West Virginia tourism spending surpasses pre-pandemic levels

West Virginia tourism spending surpasses pre-pandemic levels

HUNTINGTON, W.Va. — More people are traveling to West Virginia than ever before.

Much of that has to do with a boom in outdoor recreation, according to state Tourism Secretary Chelsea Ruby.

Secretary Chelsea Ruby

“There’s a bit of a myth that started with the pandemic, but if you look at our research, it was something that was starting years before that. The pandemic accelerated it and now it’s really exploding,” Ruby told MetroNews during the Governor’s Conference on Tourism in Huntington this week.

Gov. Jim Justice released the state’s annual economic impact research Wednesday that showed traveler spending in West Virginia exceeded $4.9 billion in 2021, putting tourism up 3.8 percent over pre-pandemic levels.

“It comes as no surprise to me that our great state has come out on top of all the others once again,” Justice said in a statement. “I want to congratulate the entire tourism industry for all their hard work to help make this growth possible. I am looking forward to seeing our tourism industry continue to grow for many more years to come!”

The research was prepared by Dean Runyan and Associates, a firm that has studied the impact of West Virginia’s tourism industry since 2000.

Nationally, tourism is still down 27 percent from 2019. Ruby said the designation of the New River Gorge National Park and Preserve in Fayette County helped put the state on the map. Growth and traveler spending in that region was up 74 percent the year following the designation, Ruby said.

“It’s been unbelievable to see the local and regional growth there, but to also see the way that is has changed the image of our state,” she said.

The state has been encouraging more people to live and work in West Virginia through incentive programs. A number of companies have announced plans in the last year to build manufacturing facilities in the state and employ thousands of new jobs, which will bring even more people to the Mountain State.

Ruby said in order to keep building on that growth, there needs to be solid workforce development.

“We have to keep making sure that the number of people that we’re getting is sustainable, but right now it is,” she said. “We’re seeing a lot of great revenue coming into our counties and into the state.”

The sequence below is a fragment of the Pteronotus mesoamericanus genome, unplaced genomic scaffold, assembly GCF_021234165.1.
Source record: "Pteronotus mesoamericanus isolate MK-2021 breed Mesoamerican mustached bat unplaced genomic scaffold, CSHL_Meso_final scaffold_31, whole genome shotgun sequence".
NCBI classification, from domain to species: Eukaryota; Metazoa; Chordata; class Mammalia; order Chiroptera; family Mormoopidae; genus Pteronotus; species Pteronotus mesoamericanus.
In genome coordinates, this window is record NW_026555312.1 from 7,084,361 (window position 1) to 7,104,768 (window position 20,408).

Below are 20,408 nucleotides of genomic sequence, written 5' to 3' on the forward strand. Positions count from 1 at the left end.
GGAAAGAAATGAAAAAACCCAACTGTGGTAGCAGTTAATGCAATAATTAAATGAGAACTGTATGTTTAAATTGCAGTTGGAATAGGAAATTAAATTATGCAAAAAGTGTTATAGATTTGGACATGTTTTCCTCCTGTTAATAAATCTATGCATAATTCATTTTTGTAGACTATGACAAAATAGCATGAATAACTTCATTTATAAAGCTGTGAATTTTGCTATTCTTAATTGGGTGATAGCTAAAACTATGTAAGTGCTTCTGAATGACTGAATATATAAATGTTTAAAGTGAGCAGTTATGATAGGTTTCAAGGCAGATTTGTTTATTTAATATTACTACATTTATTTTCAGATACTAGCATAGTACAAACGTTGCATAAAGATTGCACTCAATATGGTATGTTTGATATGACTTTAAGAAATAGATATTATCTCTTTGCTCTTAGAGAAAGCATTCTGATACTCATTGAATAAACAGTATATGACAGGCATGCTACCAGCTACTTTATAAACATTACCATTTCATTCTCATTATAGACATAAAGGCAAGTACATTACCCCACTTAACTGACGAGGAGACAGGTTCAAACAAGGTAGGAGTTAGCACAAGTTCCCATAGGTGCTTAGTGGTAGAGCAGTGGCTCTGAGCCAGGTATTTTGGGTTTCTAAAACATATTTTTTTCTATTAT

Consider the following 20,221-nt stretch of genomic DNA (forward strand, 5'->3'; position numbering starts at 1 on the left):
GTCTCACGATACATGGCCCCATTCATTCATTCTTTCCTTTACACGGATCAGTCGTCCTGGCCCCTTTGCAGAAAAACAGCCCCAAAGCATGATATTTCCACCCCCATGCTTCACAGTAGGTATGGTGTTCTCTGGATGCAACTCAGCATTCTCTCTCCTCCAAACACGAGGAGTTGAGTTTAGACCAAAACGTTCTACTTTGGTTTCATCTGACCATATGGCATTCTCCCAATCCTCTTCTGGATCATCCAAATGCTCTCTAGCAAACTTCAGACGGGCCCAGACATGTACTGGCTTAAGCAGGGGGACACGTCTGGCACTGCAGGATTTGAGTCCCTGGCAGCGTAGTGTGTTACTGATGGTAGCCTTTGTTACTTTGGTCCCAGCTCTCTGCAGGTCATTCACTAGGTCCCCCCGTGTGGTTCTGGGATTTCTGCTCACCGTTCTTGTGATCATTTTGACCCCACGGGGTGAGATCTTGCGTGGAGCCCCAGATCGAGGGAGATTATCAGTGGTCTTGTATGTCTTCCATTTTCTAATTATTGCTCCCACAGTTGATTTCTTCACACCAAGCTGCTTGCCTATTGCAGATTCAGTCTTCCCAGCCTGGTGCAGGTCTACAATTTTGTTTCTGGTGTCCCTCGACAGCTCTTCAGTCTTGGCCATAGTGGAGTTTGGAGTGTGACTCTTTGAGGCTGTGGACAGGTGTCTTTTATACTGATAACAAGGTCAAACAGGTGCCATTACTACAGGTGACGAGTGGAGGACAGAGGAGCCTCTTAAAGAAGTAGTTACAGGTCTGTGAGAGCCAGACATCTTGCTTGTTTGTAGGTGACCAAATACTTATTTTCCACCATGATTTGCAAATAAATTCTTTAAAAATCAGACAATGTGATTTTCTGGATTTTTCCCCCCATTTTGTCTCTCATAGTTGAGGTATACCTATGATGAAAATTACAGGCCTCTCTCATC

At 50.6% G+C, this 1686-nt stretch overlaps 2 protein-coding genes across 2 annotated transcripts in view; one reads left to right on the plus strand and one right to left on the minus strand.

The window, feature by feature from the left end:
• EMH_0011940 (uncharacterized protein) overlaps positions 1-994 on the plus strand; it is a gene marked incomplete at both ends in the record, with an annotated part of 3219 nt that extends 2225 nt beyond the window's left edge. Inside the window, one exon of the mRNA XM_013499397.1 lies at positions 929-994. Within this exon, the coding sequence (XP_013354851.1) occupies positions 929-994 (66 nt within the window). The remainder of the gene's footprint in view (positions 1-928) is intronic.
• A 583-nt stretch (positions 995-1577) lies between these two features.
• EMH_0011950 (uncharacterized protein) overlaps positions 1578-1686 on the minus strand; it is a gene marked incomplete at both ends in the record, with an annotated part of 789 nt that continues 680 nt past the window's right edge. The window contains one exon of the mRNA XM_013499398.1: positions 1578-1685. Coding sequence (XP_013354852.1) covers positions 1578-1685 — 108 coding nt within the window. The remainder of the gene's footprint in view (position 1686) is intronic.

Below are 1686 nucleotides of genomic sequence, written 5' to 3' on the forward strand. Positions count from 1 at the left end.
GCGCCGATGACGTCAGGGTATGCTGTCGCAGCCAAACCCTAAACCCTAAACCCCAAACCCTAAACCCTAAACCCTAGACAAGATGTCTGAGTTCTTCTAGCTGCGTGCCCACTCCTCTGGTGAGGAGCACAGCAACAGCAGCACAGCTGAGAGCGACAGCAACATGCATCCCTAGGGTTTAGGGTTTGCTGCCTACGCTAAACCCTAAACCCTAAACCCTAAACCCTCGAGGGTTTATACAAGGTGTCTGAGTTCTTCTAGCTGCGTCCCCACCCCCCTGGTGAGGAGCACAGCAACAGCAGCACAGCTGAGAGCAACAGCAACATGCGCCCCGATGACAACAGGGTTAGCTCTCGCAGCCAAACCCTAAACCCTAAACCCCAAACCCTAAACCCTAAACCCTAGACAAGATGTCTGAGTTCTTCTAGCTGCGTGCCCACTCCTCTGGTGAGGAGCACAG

In addition to traveler spending, the report also shows that visitor spending for accommodations was $723 million, which is an increase of 44.1 percent. Visitors who stayed in a short-team rental spent $176 million in 2021, which is an increase of 15.4 percent.

Ruby said the summer season was packed with visitors.

“We’re seeing a huge increase in both supply and demand meaning we’ve got new vacation rentals coming online every month and we still can’t keep up with the great demand we have in West Virginia,” she said.

Tourism leaders now want to capitalize on “niche” audiences in small towns.

“You’ve seen the motorcycle routes that the governor has recently rolled out. We’re rolling out a Chef Ambassador program to put some attention on dining and culinary experiences. We’re looking at some of these areas where we’ve under performed in the past and trying to figure out how can we build up those specific niche audiences,” Ruby said.

This year, West Virginia is expected to surpass $5 billion in travel spending for the first time in the state’s history.

Ruby said this upcoming fall season will be a great time to visit as the leaves change colors. In addition to their road map for drivers, the state Tourism Office also plans to release a fall foliage map for hikers.

“We’re going to do featured fall colored hikes to tell people where the best color is you can go hiking,” she said.

The Governor’s Conference on Tourism returned Tuesday and runs through Wednesday. It’s the first time the conference is being held in Huntington and in-person since 2019.

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